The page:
Tuesday, 15 September 2015

Creating a Winning Habit & Understanding The Sub-Maximal

I recently posted on The Bending Barbell page about creating a winning atmosphere, and how both winning and losing are habits.

If you haven't seen it:
1 - Go like the "The Bending Barbell" Facebook page (and "Nitman Performance Training" while you're at it)
2 - here it is ...

"Success is a habit. And so is losing.
So why would you want to engrain losing as a habit in your training? It's something that confuses me personally - because when it comes down to it, whether you compete on a field or a platform, you want to win. And if not win then at least be successful in terms of your performance. 
With strength sports it is all down to your performance on competition day. It doesn't matter what you do in the gym if you compete - it only matters on the 1 day that you put all that hard work into practice. 
Chad Wesley Smith always preaches about "training is for building, not testing". Meaning that the time you spend preparing for a meet is used to BUILD your lifts to be better than they were before.
This way when you get out on the platform you can break PRs. The test is on the platform.
For strength a failed lift won't make you stronger. You want your body to be engrained to succeed every single time you hit a lift.
In terms of hypertrophy it can be a little different, as to stimulate muscle growth you need to break down the muscle fibres. BUT there are other ways - drop sets, rest pause etc. Which still allow you to practice succeeding. 
I'm going to go a bit more into depth on this in a blog post, I'll post the link in the comments once it's online, but for now here's the take home message:
Make your lifts count.
And more importantly -
Make Your Lifts.
Coach Rob Nitman - TBB Team"

I just want to expand about what I spoke of in this piece.

As I stated, winning is a habit. Losing is too. So how can we re-inforce a good habit of winning, and how can we break a bad habit of losing?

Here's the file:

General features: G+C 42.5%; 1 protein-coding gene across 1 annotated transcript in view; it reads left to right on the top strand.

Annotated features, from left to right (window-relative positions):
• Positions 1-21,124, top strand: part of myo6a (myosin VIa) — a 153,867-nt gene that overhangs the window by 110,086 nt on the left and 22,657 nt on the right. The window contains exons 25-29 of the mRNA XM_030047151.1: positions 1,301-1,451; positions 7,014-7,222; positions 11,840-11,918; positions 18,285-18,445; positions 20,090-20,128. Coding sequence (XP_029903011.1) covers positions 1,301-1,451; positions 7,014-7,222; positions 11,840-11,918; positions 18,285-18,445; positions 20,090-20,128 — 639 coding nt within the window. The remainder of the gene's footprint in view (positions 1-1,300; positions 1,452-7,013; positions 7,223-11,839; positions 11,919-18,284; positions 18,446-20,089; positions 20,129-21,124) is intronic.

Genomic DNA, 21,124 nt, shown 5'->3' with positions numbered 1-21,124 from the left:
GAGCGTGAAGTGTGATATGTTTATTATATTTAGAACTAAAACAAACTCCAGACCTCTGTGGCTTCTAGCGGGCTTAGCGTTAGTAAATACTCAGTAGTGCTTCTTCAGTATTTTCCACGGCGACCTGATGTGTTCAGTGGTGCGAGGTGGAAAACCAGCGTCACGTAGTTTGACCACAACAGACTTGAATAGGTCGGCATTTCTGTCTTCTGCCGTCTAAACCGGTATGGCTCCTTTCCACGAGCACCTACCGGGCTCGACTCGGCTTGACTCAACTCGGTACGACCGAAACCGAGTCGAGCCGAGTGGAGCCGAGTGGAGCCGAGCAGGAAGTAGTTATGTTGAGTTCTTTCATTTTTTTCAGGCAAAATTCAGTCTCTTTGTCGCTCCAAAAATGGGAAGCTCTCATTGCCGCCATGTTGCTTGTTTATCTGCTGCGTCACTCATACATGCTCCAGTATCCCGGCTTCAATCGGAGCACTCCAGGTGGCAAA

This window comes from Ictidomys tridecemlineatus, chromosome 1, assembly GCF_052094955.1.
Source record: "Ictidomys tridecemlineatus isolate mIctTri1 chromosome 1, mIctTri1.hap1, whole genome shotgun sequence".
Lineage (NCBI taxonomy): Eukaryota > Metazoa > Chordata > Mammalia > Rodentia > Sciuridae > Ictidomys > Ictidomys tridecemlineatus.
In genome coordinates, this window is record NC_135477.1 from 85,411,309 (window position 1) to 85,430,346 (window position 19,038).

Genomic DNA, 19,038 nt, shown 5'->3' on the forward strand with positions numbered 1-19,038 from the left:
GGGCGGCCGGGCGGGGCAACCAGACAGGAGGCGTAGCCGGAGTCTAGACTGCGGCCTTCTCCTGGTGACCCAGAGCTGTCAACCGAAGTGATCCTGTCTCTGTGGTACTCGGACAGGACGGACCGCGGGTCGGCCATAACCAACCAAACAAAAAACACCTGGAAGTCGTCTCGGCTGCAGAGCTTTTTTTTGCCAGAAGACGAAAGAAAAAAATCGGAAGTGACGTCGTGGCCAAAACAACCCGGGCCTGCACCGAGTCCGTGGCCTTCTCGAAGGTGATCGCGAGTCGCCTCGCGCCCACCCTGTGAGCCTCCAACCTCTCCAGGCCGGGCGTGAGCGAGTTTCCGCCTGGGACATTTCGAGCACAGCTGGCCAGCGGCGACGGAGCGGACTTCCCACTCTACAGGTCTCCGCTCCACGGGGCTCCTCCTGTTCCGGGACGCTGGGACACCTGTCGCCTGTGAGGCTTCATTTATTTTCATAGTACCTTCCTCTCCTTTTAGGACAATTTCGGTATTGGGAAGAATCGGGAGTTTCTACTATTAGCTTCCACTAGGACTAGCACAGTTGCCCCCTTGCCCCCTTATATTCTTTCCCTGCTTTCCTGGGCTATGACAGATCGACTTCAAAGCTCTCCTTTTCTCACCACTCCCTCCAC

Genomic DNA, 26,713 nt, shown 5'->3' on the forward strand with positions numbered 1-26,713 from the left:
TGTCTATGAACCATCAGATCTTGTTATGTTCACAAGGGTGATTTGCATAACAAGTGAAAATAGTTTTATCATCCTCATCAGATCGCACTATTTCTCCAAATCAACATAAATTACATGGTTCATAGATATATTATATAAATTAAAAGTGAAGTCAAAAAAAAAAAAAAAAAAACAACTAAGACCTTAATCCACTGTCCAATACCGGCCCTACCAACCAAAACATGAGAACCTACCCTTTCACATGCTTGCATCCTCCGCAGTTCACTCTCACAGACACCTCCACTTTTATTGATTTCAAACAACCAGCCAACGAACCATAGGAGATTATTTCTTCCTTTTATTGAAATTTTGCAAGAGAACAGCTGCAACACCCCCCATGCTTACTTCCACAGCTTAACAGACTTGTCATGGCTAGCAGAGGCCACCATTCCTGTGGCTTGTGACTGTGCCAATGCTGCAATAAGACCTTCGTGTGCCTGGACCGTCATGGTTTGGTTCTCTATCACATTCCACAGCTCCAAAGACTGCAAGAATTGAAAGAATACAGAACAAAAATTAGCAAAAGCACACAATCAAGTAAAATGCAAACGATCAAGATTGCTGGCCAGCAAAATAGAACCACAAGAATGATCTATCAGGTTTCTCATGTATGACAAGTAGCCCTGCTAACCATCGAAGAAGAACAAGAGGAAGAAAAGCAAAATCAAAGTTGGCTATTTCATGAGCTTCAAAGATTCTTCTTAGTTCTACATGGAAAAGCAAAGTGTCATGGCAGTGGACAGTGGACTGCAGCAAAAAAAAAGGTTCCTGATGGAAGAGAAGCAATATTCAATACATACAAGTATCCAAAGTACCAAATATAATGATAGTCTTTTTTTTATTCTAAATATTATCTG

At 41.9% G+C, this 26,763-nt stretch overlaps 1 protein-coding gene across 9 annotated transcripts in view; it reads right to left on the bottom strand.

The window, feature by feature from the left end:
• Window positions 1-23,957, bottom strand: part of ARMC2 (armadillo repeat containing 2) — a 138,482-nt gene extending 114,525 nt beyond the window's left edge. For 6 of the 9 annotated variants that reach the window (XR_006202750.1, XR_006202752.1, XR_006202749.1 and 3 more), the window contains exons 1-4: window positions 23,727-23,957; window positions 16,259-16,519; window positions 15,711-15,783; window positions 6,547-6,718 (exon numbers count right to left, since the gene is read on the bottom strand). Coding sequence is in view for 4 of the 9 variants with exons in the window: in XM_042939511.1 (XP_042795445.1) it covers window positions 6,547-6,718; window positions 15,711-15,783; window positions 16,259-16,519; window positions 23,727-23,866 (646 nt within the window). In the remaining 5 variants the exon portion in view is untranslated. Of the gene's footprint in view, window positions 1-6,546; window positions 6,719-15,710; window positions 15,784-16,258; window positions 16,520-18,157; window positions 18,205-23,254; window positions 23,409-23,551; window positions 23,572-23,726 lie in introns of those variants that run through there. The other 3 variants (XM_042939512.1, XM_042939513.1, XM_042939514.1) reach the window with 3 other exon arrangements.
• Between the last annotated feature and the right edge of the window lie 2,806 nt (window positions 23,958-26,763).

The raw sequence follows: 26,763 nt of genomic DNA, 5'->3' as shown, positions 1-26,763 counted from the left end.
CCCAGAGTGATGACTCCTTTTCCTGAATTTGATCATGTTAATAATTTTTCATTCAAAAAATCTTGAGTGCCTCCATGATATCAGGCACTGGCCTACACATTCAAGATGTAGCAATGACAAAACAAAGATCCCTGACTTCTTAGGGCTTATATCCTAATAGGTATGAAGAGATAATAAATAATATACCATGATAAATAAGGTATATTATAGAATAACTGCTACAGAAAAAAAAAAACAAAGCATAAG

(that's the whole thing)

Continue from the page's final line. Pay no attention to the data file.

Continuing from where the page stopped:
Well to re-inforce winning I believe you have to practice it all times. In team sports - play competitive games regularly to keep your players intent on winning at all costs. If you are a strength athlete and you compete on a platform (powerlifting, strongman, weightlifting etc) then during your training cycle you should (in my opinion) only allow yourself to complete successful lifts. Don't fail. Ever. It is not something you want your body to become accustomed to. The only time that failing is relatively understood is when you're attempting max effort lifts which should be left til competition day.

If you are losing in team sports - then again I believe that by making smaller parts of the everyday routine competitive re-instates the natural instincts of humans. As humans we are designed to be competitive, to want to win. Many moons ago we used to have to fight for our food - us against an animal. The winner stays alive and gets to eat. Simple. 
We had to fight to eat, to have shelter, to stay alive. This is in our blood. I don't care who you are - you are competitive. I used to have friends who claimed they don't care if they won or lost at sport, but then as soon as they got home they were furious if they lost to their friend in Cyber-Space at Call of Duty. It's the same damn thing. We all want to win at what we love, or what we're good at. The smart people want to be the smartest, the athletes want to be better than their opponents, Apple want to come up with the next big thing before Microsoft. It's all winning.

I got side tracked sorry.

Create a competitive atmosphere in smaller areas. In team sports - play games with a "it pays to be a winner" type attitude. Every successful team I ever played in or coached we spent a lot of time training in a competitive atmosphere. Win everyday. 

Now on the never failing thing, in strength sports especially, there is a type of programming a lot of people use to help this. It's called sub-maximal programming. Essentially instead of basing all your percentages or work sets of 100%, your true 1RM for example, you use, for example, 90% as the top limit instead. This way you are never truly going to your absolute max. 

This can be good for a few reasons:
1 - it helps engrain technique with weights you can hit
2 - it creates an environment for repetitive success
3 - it's safer, especially in the long-term

I work with a professional rugby team at the moment, and when I do programming I base it all off 90%. It means the players stay fresher, they never fail lifts, and it minimises the opportunity for injury.
I also do online coaching, and throughout all the various different programs I may use with any given client (dependent on the person) they are ALL based off 90%. For the same reason - training is for building. It may not make you hit a PR in 3 weeks time, but in 13 weeks, 23 weeks, or longer - you'll be using your old max for warm ups. 

Also by using sub-maximal it allows you more room to play around with the variables of programming; frequency, intensity, and volume. 

--

That's pretty much all I wanted to say (I think) so I'll leave it at that. 
A bit of a mixed bag this article, but still I think I covered some pretty good topics really, and two that inter-link of the world of sport.

Thanks for reading, check back for more soon.

Rob Nitman.
BSc. ASCC.
Twitter - @nitman89        |        Instagram - @rob_nitman        |       Facebook - facebook.com/NitmanPerformance

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